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Old 11-08-2018, 03:38 AM   #11
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I decided to order and build out a 2017 Ram 5500 Larime to pull my 2017 Voltage 4051 that comes in at 20,000 lbs. I am running the Aisin Trans and 4:44 gears. By buying a C&C there are a few trade offs to consider. In my case it isnít a daily driver so it was less of an issue. I wanted a 4500 but they stopped putting the 4:44 gears in the 4500 for 2017. The only difference in the two trucks is the payload ratings. I probably gave up 1-2 mpg with the 4:44 gears over the 4:10 but I was concerned with towing this heavy of a load and it hunting for gears all the time. Hindsight a 4500 with 4:10 would have done just fine. I am getting 9-11 mpg empty or towing. My rational for going with a Heavy Duty C&C was to have the closet thing to a tank I could drive on the streets. I feel far more secure having all the larger axles, tranny, drive train, wheels / tires and brakes to handle the stress of towing these heavy RVs. Now the downsides. I am slightly over my GVWR but well in spec of all axle ratings etc. The 5500 weighs in at 11,200 and they donít tag these commercial trucks as high as the 3500 for obvious reasons. The chassis trucks come from the factory ďdetunedĒ vs the non commercial trucks. It could use the extra 100 ft pds when towing in hilly conditions. Being told no way to program this any differently. Tried to order it w/o but wasnít an option. Reason for this is vast majority of these chassis trucks are used for tow trucks, Rescue Squads etc and they are supposedly built for longevity. Lastly, this will force you into a commercial insurance so that is an added cost if you donít own a business to write some of these costs off. For me being able to custom design a bed that would serve me more efficiently than a traditional style bed was a positive to the overall project also. Good luck with your choice you likely canít go wrong with various options of a truck build / choice.
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Old 11-08-2018, 04:06 PM   #12
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I'd just get my Chevy fixed and keep on driving it. Unless, you just want to trade. Then the Dodge is a good option.
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Old 11-08-2018, 04:35 PM   #13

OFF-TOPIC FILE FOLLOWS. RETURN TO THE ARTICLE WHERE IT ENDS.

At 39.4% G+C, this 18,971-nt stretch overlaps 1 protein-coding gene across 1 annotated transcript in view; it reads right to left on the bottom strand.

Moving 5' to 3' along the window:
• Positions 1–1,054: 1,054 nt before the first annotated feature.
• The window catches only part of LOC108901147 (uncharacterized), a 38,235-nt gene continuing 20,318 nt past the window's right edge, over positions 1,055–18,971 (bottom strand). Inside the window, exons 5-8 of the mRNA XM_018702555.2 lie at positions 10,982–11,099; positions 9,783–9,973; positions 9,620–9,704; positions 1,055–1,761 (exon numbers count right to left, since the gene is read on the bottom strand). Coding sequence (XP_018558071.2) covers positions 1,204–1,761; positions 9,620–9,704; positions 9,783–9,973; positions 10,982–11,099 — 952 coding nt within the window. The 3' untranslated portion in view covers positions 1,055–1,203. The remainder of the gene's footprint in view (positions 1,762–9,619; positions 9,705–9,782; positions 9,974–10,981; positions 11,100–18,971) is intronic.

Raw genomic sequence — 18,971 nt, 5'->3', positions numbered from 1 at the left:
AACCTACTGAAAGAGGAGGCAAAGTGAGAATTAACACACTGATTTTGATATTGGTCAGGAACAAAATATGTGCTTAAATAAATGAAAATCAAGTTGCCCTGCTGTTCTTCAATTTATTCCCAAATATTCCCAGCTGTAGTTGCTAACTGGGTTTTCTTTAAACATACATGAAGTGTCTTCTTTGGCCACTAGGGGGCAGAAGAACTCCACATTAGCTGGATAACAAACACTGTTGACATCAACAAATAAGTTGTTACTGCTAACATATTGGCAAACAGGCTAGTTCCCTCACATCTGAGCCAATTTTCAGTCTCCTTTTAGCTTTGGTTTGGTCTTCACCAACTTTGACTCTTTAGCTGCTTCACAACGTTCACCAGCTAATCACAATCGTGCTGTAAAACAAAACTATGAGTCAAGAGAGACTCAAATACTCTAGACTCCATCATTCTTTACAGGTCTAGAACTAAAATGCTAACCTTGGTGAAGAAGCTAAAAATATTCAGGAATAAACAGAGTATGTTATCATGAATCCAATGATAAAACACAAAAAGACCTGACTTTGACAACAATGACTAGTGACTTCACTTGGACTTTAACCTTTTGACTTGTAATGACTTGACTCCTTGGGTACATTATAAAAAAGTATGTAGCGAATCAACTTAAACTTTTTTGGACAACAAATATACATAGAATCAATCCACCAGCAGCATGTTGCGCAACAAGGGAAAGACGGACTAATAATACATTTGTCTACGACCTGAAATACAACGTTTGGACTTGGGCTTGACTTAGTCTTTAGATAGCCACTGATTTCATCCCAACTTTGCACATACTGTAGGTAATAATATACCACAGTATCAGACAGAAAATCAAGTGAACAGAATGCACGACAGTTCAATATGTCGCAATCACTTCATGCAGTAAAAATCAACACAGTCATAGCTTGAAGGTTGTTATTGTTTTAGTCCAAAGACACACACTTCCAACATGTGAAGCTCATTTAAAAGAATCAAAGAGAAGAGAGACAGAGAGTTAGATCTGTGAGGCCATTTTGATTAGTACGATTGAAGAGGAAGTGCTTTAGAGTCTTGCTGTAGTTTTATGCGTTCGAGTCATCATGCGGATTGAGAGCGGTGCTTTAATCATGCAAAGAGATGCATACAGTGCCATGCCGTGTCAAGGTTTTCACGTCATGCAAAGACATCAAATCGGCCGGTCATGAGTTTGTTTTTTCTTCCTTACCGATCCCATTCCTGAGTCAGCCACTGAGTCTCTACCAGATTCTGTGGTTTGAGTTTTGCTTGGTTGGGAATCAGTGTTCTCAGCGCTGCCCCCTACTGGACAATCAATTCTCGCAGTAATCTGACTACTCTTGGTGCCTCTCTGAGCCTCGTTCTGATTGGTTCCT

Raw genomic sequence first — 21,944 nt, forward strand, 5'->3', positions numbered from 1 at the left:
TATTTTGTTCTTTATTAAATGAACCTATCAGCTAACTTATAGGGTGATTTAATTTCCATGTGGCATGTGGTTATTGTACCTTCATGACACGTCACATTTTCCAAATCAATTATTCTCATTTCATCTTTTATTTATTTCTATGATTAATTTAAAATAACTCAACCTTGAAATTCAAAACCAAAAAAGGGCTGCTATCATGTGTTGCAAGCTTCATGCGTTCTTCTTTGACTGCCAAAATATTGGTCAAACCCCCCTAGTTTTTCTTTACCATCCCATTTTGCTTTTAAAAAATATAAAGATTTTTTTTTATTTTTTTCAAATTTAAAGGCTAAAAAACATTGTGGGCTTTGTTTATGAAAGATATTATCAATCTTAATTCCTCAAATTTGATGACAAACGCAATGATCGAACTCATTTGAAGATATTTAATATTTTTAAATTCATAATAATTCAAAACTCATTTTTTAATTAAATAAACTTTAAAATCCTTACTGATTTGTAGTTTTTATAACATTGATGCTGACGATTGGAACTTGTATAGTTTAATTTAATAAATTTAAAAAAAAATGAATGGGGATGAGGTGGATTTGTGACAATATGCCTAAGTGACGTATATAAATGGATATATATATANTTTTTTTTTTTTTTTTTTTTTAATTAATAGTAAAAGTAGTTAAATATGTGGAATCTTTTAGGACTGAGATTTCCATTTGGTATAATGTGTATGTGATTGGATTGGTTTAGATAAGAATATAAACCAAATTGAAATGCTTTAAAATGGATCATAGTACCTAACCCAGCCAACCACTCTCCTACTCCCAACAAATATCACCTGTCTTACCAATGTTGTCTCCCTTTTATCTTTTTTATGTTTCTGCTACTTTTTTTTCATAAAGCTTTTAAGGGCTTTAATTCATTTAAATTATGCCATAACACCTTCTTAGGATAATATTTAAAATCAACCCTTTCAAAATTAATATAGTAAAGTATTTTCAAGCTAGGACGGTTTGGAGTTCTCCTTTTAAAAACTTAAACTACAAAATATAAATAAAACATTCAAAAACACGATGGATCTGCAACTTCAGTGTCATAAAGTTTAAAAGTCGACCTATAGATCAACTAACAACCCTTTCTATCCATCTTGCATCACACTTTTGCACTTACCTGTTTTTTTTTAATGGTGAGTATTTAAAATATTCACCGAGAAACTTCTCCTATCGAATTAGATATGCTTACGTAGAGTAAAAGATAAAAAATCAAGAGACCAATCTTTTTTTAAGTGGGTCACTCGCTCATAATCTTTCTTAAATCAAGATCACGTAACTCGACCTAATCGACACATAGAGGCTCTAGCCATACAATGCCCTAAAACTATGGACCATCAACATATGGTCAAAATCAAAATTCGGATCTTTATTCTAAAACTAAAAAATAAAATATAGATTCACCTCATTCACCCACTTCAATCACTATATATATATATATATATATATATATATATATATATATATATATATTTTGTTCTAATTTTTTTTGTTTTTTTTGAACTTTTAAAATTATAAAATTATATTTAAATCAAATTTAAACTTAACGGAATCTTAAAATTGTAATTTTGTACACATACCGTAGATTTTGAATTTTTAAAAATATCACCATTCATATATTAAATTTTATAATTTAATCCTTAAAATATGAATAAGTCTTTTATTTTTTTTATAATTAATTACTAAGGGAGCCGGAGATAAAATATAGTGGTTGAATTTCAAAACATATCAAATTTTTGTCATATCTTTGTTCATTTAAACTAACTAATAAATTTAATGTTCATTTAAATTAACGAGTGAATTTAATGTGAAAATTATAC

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Yup its all a matter of your personal likes. Either will get the job done with ease. you just have to test drive for sitting comfort. Check out the location of controls for all the "stuff" and decide which fits your desires better...and buy it!

I had two Dodge Cummins. But after getting hit from behind on the bike...life changed. Looking for a new truck to pull a Toyhauler. For 2011, Chevy was ahead in the interior layout and options. Took a test drive of 20 miles. Wife commented her back didn't hurt sitting in the Chevy seat (she suffered three burst fractured vertebrae in the wreck) and that settled it! Done. Ordered what I wanted, arrived in three weeks. I ordered an aluminum tool bed from Highway Products. Drove all the way to White City, Oregon to get it put on. No problems at all!

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Old 11-08-2018, 04:55 PM   #14
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Your truck would be perfect for my 2951. I pull it now with a 2003 2500 crew cab, with duramax. It pulls it great but I would like a newer dualy for the bigger axels and heavier brakes.
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Old 11-08-2018, 05:02 PM   #15
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Larry,
One thing to remember...a dually is a pain in the butt to drive around town and park!
So mine just sits unless I'm pulling one of the trailers I own. So got it on November 12, 2010 and today have a bit over 85,000 miles on it. So it should last a good long while!!!

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Old 11-08-2018, 06:53 PM   #16
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You do have to be aware of the other set of tires out there and the fender but after you curb the outside wheels a few times you'll get the hang of it.

Parking sports aren't that difficult to find, it's getting the thing cranked into a spot. Drive it like a semi and most people will get out of the way if they like to choke intersections and driveways.
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Old 11-08-2018, 07:13 PM   #17
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If I go new I probably will go with one ton single.
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